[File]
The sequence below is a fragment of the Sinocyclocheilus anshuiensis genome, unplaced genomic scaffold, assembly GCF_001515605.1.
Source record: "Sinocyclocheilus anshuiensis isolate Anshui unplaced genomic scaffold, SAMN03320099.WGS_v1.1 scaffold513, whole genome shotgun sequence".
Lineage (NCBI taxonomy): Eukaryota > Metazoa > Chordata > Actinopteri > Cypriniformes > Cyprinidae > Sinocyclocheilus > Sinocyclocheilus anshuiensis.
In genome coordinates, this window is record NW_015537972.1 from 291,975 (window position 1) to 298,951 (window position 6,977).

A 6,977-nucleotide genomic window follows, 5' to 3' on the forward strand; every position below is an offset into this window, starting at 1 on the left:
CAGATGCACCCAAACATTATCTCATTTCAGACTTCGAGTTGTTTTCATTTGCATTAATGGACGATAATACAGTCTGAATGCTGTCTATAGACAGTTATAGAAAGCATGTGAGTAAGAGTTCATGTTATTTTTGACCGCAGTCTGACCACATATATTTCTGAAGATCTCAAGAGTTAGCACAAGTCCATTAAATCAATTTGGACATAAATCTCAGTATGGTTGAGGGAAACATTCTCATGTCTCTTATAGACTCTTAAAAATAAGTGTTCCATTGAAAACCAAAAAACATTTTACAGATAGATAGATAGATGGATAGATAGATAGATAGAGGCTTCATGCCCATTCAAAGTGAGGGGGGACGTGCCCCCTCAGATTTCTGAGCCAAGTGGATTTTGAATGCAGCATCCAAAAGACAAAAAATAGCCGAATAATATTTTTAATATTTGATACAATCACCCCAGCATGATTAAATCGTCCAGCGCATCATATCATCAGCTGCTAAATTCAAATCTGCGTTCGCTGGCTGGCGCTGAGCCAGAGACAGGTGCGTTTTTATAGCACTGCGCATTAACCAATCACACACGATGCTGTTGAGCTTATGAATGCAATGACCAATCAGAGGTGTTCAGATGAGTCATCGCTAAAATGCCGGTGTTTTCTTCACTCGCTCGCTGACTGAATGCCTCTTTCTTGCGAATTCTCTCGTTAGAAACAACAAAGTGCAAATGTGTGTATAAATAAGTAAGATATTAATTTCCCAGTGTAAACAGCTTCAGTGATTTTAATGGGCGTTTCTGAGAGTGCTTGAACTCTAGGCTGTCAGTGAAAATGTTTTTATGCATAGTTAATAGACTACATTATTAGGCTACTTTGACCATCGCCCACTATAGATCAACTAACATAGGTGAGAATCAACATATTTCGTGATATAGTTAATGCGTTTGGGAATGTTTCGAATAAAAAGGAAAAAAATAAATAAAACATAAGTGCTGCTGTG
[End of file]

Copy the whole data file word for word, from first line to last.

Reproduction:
The sequence below is a fragment of the Sinocyclocheilus anshuiensis genome, unplaced genomic scaffold, assembly GCF_001515605.1.
Source record: "Sinocyclocheilus anshuiensis isolate Anshui unplaced genomic scaffold, SAMN03320099.WGS_v1.1 scaffold513, whole genome shotgun sequence".
Lineage (NCBI taxonomy): Eukaryota > Metazoa > Chordata > Actinopteri > Cypriniformes > Cyprinidae > Sinocyclocheilus > Sinocyclocheilus anshuiensis.
In genome coordinates, this window is record NW_015537972.1 from 291,975 (window position 1) to 298,951 (window position 6,977).

A 6,977-nucleotide genomic window follows, 5' to 3' on the forward strand; every position below is an offset into this window, starting at 1 on the left:
CAGATGCACCCAAACATTATCTCATTTCAGACTTCGAGTTGTTTTCATTTGCATTAATGGACGATAATACAGTCTGAATGCTGTCTATAGACAGTTATAGAAAGCATGTGAGTAAGAGTTCATGTTATTTTTGACCGCAGTCTGACCACATATATTTCTGAAGATCTCAAGAGTTAGCACAAGTCCATTAAATCAATTTGGACATAAATCTCAGTATGGTTGAGGGAAACATTCTCATGTCTCTTATAGACTCTTAAAAATAAGTGTTCCATTGAAAACCAAAAAACATTTTACAGATAGATAGATAGATGGATAGATAGATAGATAGAGGCTTCATGCCCATTCAAAGTGAGGGGGGACGTGCCCCCTCAGATTTCTGAGCCAAGTGGATTTTGAATGCAGCATCCAAAAGACAAAAAATAGCCGAATAATATTTTTAATATTTGATACAATCACCCCAGCATGATTAAATCGTCCAGCGCATCATATCATCAGCTGCTAAATTCAAATCTGCGTTCGCTGGCTGGCGCTGAGCCAGAGACAGGTGCGTTTTTATAGCACTGCGCATTAACCAATCACACACGATGCTGTTGAGCTTATGAATGCAATGACCAATCAGAGGTGTTCAGATGAGTCATCGCTAAAATGCCGGTGTTTTCTTCACTCGCTCGCTGACTGAATGCCTCTTTCTTGCGAATTCTCTCGTTAGAAACAACAAAGTGCAAATGTGTGTATAAATAAGTAAGATATTAATTTCCCAGTGTAAACAGCTTCAGTGATTTTAATGGGCGTTTCTGAGAGTGCTTGAACTCTAGGCTGTCAGTGAAAATGTTTTTATGCATAGTTAATAGACTACATTATTAGGCTACTTTGACCATCGCCCACTATAGATCAACTAACATAGGTGAGAATCAACATATTTCGTGATATAGTTAATGCGTTTGGGAATGTTTCGAATAAAAAGGAAAAAAATAAATAAAACATAAGTGCTGCTGTG